Verdict: Shia LaBeouf bares all in this unflinching and deeply personal account.
Starting off as a successful child actor, Shia LaBeouf has gone on to make a big name for himself in Hollywood. However, coming from a broken home, his journey hasn’t been an easy one. That’s exactly what he chronicles in his latest film Honey Boy, teaming up with director Alma Har’el. LaBeouf worked on the autobiographical screenplay while he was in rehab following a 2017 arrest. This film follows his strenuous relationship with his father as he also takes on the role of his parent.
What’s Honey Boy About:
22-year-old stuntman and actor Otis (Lucas Hedges) is sent to court-ordered rehab after multiple drunk altercations. There, he is diagnosed with PTSD and is told to recall his relationship with his father as part of his therapy. As a 12-year-old, Otis (Noah Jupe) is a successful child actor who is chaperoned by his deadbeat father James (Shia LaBeouf). They live together in a shabby motel where Otis runs his lines and James shares elaborate stories of his glory days. James, who was an addict, has been sober for four years and shares a strained relationship with his son who has achieved far more than he could. Meanwhile, Otis is yearning for his father’s affection who, on the other hand, is disdainful and sometimes abusive. Looking for an escape, the young boy begins to dabble in bad habits that will eventually lead him to rehab.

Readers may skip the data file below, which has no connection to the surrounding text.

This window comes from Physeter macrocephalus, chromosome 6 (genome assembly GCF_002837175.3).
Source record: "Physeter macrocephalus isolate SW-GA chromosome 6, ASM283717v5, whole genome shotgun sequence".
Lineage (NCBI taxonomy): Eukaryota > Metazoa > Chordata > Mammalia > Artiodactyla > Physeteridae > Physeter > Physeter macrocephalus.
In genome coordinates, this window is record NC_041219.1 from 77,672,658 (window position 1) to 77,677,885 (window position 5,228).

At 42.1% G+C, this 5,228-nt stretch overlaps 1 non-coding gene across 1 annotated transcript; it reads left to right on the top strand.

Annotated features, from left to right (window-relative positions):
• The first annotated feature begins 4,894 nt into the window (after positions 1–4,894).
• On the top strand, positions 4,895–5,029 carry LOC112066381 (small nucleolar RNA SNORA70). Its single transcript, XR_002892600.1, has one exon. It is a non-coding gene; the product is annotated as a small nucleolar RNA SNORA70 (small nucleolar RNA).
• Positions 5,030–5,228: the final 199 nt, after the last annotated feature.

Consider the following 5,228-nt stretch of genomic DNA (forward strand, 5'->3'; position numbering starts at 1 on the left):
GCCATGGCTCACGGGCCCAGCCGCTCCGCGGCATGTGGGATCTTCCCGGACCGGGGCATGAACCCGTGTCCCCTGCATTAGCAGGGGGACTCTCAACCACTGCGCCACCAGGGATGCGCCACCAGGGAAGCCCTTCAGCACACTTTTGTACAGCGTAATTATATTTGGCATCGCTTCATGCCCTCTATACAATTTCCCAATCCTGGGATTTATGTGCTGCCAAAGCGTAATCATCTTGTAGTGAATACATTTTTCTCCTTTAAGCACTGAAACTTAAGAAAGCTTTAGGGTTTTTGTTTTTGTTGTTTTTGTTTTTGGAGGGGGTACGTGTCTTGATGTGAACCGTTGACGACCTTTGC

Honey Boy can be best described as a transparent exhibition of self-exploration. Shia LaBeouf leaves his pain out in the open for every viewer to share. His screenplay is candid and director Alma Har’el serves it to us unfiltered. You will feel his emotions as the film takes you through some of the toughest moments of his life. As Lucas Hedges says in the role of Otis, “The only valuable thing my father gave me was pain.” If you think about it, it couldn’t possibly be easy for LaBeouf to step into the role of his own father as he accounts their volatile relationship. Yet he manages it with genuine detail that can only be anchored in a child’s memory of their own parent. He embodies empathy as he invites us into an unbiased look at the man. You know he’s not the ideal parent but you also empathize with his plight much like you do for his son. As LaBeouf plays his father, Noah Jupe steps in LaBeouf’s shoes. Both actors are so sincere in their performances that it could be difficult to tell that they’re playing a role. Noah Jupe shows commendable maturity and works in unison with his costar. Artist and musician FKA Twigs is also a notable delight as she makes her feature acting debut. As Otis’ neighbor and kindred spirit, she provides him with the warmth and love that he yearns for.
Honey Boy is a riveting piece of art in the sense that it skilfully presents the uncompromising picture of a traumatic childhood, alcoholism, and abuse.
What Could’ve Been Better:
Honey Boy is not the kind of film you’d watch as an entertaining escape. It’s a meta and healing expression as LaBeouf bares his pain on camera.
Why You Should Watch:
As you watch Honey Boy, you almost feel like you’re put into LaBeouf’s life and you’re experiencing his childhood firsthand. It’s moving and thoroughly therapeutic.